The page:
SAN FRANCISCO -- Still after all these years, a generation of National League All-Stars remained winless against the American League with Tuesday night's 5-4 loss in AT&T Park. As they have every year since 1996, the NL All-Stars tried but couldn't beat their AL peers. Maybe if they were the NL All-Mets, they would have.
The trio of New Yorkers in the NL's starting lineup stood out like the Golden Gate through a fog blanket, with starters Jose Reyes, Carlos Beltran and David Wright collecting five of the NL's first six hits. The final component of the Mets' All-Star quartet wasn't quite as smashing on the other end of the ball, as left-handed reliever Billy Wagner allowed a two-run homer to pinch-hitter Victor Martinez in his one inning of pitching, the eighth. That blow became the difference in the game when Alfonso Soriano's own two-run homer triggered a pulsating bottom of the ninth that ended with the bases loaded with National Leaguers. Beltran and Wright each went 1-for-3 before both left the game in the top of the seventh, but the star of All-Stars was Reyes, who went 3-for-4, stole a base and scored a run while playing longer than any of the other 15 starting position players. "Oh, man, it was kind of an exciting game for me," said Reyes, who certainly made up for having to miss last year's game with a finger injury. Reyes' excitement, obviously, began before his first productive swing, as he was chosen to be Willie Mays' batterymate for the culmination of the opening ceremonies. A moment Reyes called "something I'll never forget" got his memorable evening off to a good start. "Big crowd ... I tried to do something good for them," Reyes said. "It was exciting for me to have a real great game." Reyes sparkled, even discounting the perpetual smile that brightened the overcast early evening. He started off in the first inning like a man double-parked. He singled off Dan Haren's second pitch and stole second base on the Oakland right-hander's second pitch to Barry Bonds. Bonds couldn't take advantage -- flying out to right -- and neither could Beltran, who struck out. But Reyes' aggressiveness paid off when Ken Griffey Jr. sent a single up the middle for an RBI and a 1-0 lead -- the only one the NL would hold. Reyes' next time up presented the NL with another scoring opportunity. After clearly doctoring his bat with chalk, not pine tar, Reyes led off the third inning against Josh Beckett by cuing a ball that baffled third baseman Alex Rodriguez for an 80-foot double. This time, Reyes' potential run wasn't realized, as Bonds flied out to the warning track in left and neither Beltran nor Griffey could leave the infield.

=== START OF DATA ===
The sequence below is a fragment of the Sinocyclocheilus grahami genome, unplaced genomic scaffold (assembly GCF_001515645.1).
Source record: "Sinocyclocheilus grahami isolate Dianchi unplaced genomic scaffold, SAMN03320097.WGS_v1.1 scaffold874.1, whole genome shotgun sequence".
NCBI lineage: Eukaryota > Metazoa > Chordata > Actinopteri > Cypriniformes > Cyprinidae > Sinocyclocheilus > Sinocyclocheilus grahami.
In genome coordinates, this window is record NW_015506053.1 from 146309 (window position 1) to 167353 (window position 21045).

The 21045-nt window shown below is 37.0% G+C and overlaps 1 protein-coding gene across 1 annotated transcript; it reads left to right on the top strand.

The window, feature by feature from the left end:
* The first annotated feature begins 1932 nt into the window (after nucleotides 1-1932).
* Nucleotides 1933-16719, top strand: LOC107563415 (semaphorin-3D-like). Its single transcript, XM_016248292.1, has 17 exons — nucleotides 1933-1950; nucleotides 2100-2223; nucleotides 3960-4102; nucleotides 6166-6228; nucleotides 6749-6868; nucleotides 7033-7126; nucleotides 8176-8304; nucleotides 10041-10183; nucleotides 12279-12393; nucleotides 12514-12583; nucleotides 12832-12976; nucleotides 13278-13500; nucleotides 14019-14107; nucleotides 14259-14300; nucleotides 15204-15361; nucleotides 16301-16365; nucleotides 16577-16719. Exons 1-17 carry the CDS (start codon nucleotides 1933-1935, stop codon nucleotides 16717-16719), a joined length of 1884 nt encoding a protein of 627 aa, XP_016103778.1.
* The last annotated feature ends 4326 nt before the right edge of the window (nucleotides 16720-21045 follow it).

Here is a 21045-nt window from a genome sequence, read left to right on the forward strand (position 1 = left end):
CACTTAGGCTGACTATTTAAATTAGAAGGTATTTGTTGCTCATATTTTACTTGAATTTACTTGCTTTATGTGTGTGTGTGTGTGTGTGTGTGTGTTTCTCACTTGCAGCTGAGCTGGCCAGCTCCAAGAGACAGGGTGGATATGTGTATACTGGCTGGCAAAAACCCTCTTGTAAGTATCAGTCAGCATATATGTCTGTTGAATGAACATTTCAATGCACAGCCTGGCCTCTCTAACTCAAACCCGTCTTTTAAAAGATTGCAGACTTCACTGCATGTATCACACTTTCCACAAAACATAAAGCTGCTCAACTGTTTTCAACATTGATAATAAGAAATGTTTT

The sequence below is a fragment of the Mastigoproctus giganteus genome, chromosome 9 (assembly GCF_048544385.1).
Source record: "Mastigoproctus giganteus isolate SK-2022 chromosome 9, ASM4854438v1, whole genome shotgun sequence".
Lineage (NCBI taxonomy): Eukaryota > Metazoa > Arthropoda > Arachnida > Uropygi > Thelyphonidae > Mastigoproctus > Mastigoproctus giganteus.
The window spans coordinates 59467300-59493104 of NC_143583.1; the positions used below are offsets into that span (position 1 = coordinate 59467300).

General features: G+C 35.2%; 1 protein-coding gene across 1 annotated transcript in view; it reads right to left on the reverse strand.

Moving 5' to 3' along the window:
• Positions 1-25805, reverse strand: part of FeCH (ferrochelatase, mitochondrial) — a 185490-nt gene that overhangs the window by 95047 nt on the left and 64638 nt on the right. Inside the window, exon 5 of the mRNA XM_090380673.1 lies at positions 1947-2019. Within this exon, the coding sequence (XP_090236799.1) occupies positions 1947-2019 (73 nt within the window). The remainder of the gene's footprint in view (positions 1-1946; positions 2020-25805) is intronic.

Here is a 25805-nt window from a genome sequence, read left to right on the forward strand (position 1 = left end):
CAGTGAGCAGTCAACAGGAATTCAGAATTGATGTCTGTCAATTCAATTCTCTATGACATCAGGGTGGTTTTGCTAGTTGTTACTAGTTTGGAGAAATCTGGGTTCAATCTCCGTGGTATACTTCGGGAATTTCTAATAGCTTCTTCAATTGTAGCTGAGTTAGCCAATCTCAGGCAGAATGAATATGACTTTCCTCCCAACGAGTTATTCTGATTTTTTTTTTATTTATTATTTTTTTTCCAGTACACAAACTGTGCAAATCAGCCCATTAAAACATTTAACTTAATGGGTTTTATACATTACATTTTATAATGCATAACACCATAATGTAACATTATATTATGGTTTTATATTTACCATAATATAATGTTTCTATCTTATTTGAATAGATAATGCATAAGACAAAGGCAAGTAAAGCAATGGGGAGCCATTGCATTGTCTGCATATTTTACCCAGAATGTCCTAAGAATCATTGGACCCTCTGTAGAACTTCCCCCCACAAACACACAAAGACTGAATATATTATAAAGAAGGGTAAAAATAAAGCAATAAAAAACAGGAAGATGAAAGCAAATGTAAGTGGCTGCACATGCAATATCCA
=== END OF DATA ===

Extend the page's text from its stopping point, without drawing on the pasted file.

In the fifth, Reyes drilled a sharp single to left-center off C.C. Sabathia.So, in about an hour-and-a-half, Reyes looked at 34 first-half wins by opposing pitchers and turned them into a 3-for-3 start. In the sixth, Beltran chipped in with a triple, scoring the NL's next run on Griffey's sacrifice fly. Later in that inning, Wright singled sharply for his hit. "This is what it's all about, trying to represent your team the best you can," Beltran said. "Today, we did a pretty good job of that. We played good. "I'm proud of the way Jose played. He was having a great time." "It was very important to win here, and we did all we could," Reyes said. "We played hard, because we have a great team. But they have a great team, too." Wright had perhaps the best perspective on a special night, and he relished the new memories it furnished to him and his teammates. "Reyes led off the game on a strong note, and we tried to follow suit," said the third baseman. "I think we did that. [We] got some hits [and] made some good defensive plays. We wore the uniform proudly. We represented our team well." On his way out of AT&T Park, Wright made a little mental note to himself: "Call Major League Baseball Productions." "I want to get a copy of the festivities and just put it away," the third baseman said of the pregame extravaganza paying homage to Mays. "It's a once-in-a-lifetime opportunity to shake Mays' hand and thank him for everything he did. It was a dream come true."
Tom Singer is a reporter for MLB.com. This story was not subject to the approval of Major League Baseball or its clubs.